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Stanford’s own superhero

She doesn’t leap tall buildings with a single bound, wear spandex or even a cape. In fact, her diminutive stature would not make any bad guys soil their underwear, but make no mistake, they are very much afraid of her superpowers – so much so that they have made repeated threats on her life.

I first met professor Terry Karl (political science) at a panel discussion she was hosting with several students in 2010. The purpose of the panel was to share the results of its investigation into the plot by Salvadoran military commanders to murder six Jesuit priests, their housekeeper and her daughter in El Salvador in 1989. Terry had obtained thousands of pages of communications between the U.S. Embassy in El Salvador and the Salvadoran military regime through a Freedom of Information Act (FOIA) request. By teaching her students how to scrutinize these documents, she and her student team not only assembled a chronology of what had happened, but also found substantial evidence that might eventually lead to a conviction of some of El Salvador’s top leaders.

While Karl is primarily known for her influential work on the global politics of oil, she is also an expert in international human rights. Terry spent a lot of time in El Salvador during that country’s brutal civil war, during which death squads commonly left decapitated bodies in places where they would be most visible and terrorize the populace. During the civil war, she worked closely with three of the murdered priests, including the rector and vice rector of the university, who were the leading scholars in Central America.

Few of us are aware of Stanford’s many connections to the country of El Salvador. Professor William Durham (Anthropology) wrote one of the most important books on El Salvador, “Scarcity and Survival in Central America.” Durham is one of the foremost experts on population and land use in that country and has consulted with the the government and continues to lead alumni trips and conduct research there.

Professor Tom Sheehan (religious studies) also spent a lot of time in El Salvador during the civil war while writing articles for the New York Times and other publications. He knew each of the priests that were assassinated and was particularly close to Rector Ignacio Ellacuria, a brilliant scholar and theologian. Since 2010, Sheehan has taught a class and led a trip to Central America that explores the political, religious and socioeconomic concerns of that region.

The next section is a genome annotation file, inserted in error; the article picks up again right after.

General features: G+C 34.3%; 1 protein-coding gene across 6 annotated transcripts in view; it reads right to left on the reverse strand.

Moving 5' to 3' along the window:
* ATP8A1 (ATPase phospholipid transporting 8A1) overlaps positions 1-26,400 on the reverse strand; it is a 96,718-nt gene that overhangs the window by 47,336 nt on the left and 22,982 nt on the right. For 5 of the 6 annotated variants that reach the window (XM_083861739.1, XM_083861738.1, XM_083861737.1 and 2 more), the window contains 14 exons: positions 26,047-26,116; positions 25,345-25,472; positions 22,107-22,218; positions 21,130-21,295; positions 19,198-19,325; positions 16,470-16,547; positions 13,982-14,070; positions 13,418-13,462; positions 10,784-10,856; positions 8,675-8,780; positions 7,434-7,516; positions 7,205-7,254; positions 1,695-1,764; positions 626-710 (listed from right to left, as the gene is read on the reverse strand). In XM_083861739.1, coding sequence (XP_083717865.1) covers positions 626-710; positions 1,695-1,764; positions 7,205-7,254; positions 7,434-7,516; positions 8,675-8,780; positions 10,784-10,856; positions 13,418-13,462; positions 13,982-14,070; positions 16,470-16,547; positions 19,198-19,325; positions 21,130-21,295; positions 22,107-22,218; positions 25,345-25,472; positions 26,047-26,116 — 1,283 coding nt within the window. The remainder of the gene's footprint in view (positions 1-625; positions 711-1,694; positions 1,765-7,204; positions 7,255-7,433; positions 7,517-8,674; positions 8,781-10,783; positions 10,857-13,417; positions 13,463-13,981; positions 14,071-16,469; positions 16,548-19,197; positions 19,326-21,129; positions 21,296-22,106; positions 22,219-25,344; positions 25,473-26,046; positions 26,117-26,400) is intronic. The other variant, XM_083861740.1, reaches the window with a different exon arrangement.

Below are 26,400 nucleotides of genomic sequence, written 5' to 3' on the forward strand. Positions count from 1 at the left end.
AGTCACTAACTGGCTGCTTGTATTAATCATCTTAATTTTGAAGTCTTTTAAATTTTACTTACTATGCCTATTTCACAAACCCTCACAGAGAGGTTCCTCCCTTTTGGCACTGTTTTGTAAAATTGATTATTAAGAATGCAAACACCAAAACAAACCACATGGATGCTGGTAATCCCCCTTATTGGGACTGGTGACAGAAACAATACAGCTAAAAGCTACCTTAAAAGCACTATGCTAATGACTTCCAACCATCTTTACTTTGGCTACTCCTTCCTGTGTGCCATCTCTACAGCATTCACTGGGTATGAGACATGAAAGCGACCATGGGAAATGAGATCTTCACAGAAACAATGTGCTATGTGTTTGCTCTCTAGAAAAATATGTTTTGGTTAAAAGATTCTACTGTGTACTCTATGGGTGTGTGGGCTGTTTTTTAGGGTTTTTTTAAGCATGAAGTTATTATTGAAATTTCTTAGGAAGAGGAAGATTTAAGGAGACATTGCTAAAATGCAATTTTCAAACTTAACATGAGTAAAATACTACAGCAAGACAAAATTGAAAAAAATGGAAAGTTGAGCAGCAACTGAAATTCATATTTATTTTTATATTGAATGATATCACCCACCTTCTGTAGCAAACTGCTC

However, the most notable and yet least known connection is that days before the murders,convinced that the priests were in mortal danger, Stanford, at the urging of Professor Karl, offered them visiting professorships. Terry called the priests and urged them to immediately leave the country and come to Stanford.  A mere two days later, they were dragged from their beds and executed.

Once Karl and her students had assembled their evidence, she and several students flew to Spain, where they presented their evidence to the Spanish court, since five of the six murdered priests were Spanish citizens. As a result of this work, Spain has issued indictments against 20 Salvadoran military commanders who it believes are implicated by this evidence. One of those commanders, Colonel Inocente Montano, is currently in U.S. custody, and a judge has approved his extradition to Spain, though Montano is appealing that extradition order. If he is extradited to Spain, he will be the first person to stand trial for these murders and the highest-ranking Salvadoran officer ever criminally tried for human rights abuses in that country’s bloody repression.

Karl’s work over the years has resulted in three successful civil suits, deportations, extradition and criminal indictments, including the first jury verdict in U.S. history to find war generals guilty of crimes against humanity under the doctrine of command responsibility. She has been such a powerful expert witness that few defense attorneys dare to challenge her. But this has also made her the target of threats and intimidation. Nevertheless, like any good superhero, she is relentless in her pursuit of justice on behalf of those who have suffered, many of whom were her friends.

But this story is not over. Karl’s former students now staff major human rights organizations all over the world. She continues to get new cases and needs the assistance of students who want to work on real-life murder mysteries. These students are learning what it means to be global citizens and will become the next generation of superheroes. Thank you, Prof. Terry Karl.

– Rev. Geoff Browning, Campus Minister

 

Contact Rev. Geoff Browning at geoff.browning ‘at’ stanford.edu.

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